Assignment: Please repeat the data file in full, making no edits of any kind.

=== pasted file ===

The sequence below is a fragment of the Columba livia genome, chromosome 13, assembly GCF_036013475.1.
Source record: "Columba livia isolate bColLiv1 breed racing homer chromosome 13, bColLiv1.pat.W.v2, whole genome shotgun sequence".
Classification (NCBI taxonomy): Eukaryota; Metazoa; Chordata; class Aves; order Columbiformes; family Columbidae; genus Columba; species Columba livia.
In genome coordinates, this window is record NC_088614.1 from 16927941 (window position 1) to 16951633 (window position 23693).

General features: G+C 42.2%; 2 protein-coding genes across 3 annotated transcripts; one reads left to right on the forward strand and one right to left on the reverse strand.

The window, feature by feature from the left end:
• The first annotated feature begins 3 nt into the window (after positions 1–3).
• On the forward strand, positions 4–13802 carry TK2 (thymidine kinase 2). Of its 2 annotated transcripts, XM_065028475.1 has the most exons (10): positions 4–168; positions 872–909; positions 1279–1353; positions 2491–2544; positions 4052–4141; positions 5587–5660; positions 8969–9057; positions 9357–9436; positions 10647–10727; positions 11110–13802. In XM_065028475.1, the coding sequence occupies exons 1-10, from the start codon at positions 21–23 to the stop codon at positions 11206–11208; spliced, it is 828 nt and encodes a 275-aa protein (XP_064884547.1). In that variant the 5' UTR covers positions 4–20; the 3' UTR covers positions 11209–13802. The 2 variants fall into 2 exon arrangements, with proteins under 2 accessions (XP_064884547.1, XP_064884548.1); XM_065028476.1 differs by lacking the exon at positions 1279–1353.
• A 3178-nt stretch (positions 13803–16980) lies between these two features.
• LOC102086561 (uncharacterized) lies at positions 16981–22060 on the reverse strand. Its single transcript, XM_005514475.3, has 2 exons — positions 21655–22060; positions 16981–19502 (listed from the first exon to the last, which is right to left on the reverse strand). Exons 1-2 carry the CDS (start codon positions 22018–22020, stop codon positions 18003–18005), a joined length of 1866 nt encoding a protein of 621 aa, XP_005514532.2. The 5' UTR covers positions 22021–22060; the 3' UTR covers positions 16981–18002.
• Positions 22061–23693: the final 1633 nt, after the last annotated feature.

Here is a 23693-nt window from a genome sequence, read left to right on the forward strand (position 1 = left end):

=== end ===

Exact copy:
The sequence below is a fragment of the Columba livia genome, chromosome 13, assembly GCF_036013475.1.
Source record: "Columba livia isolate bColLiv1 breed racing homer chromosome 13, bColLiv1.pat.W.v2, whole genome shotgun sequence".
Classification (NCBI taxonomy): Eukaryota; Metazoa; Chordata; class Aves; order Columbiformes; family Columbidae; genus Columba; species Columba livia.
In genome coordinates, this window is record NC_088614.1 from 16927941 (window position 1) to 16951633 (window position 23693).

General features: G+C 42.2%; 2 protein-coding genes across 3 annotated transcripts; one reads left to right on the forward strand and one right to left on the reverse strand.

The window, feature by feature from the left end:
• The first annotated feature begins 3 nt into the window (after positions 1–3).
• On the forward strand, positions 4–13802 carry TK2 (thymidine kinase 2). Of its 2 annotated transcripts, XM_065028475.1 has the most exons (10): positions 4–168; positions 872–909; positions 1279–1353; positions 2491–2544; positions 4052–4141; positions 5587–5660; positions 8969–9057; positions 9357–9436; positions 10647–10727; positions 11110–13802. In XM_065028475.1, the coding sequence occupies exons 1-10, from the start codon at positions 21–23 to the stop codon at positions 11206–11208; spliced, it is 828 nt and encodes a 275-aa protein (XP_064884547.1). In that variant the 5' UTR covers positions 4–20; the 3' UTR covers positions 11209–13802. The 2 variants fall into 2 exon arrangements, with proteins under 2 accessions (XP_064884547.1, XP_064884548.1); XM_065028476.1 differs by lacking the exon at positions 1279–1353.
• A 3178-nt stretch (positions 13803–16980) lies between these two features.
• LOC102086561 (uncharacterized) lies at positions 16981–22060 on the reverse strand. Its single transcript, XM_005514475.3, has 2 exons — positions 21655–22060; positions 16981–19502 (listed from the first exon to the last, which is right to left on the reverse strand). Exons 1-2 carry the CDS (start codon positions 22018–22020, stop codon positions 18003–18005), a joined length of 1866 nt encoding a protein of 621 aa, XP_005514532.2. The 5' UTR covers positions 22021–22060; the 3' UTR covers positions 16981–18002.
• Positions 22061–23693: the final 1633 nt, after the last annotated feature.

Here is a 23693-nt window from a genome sequence, read left to right on the forward strand (position 1 = left end):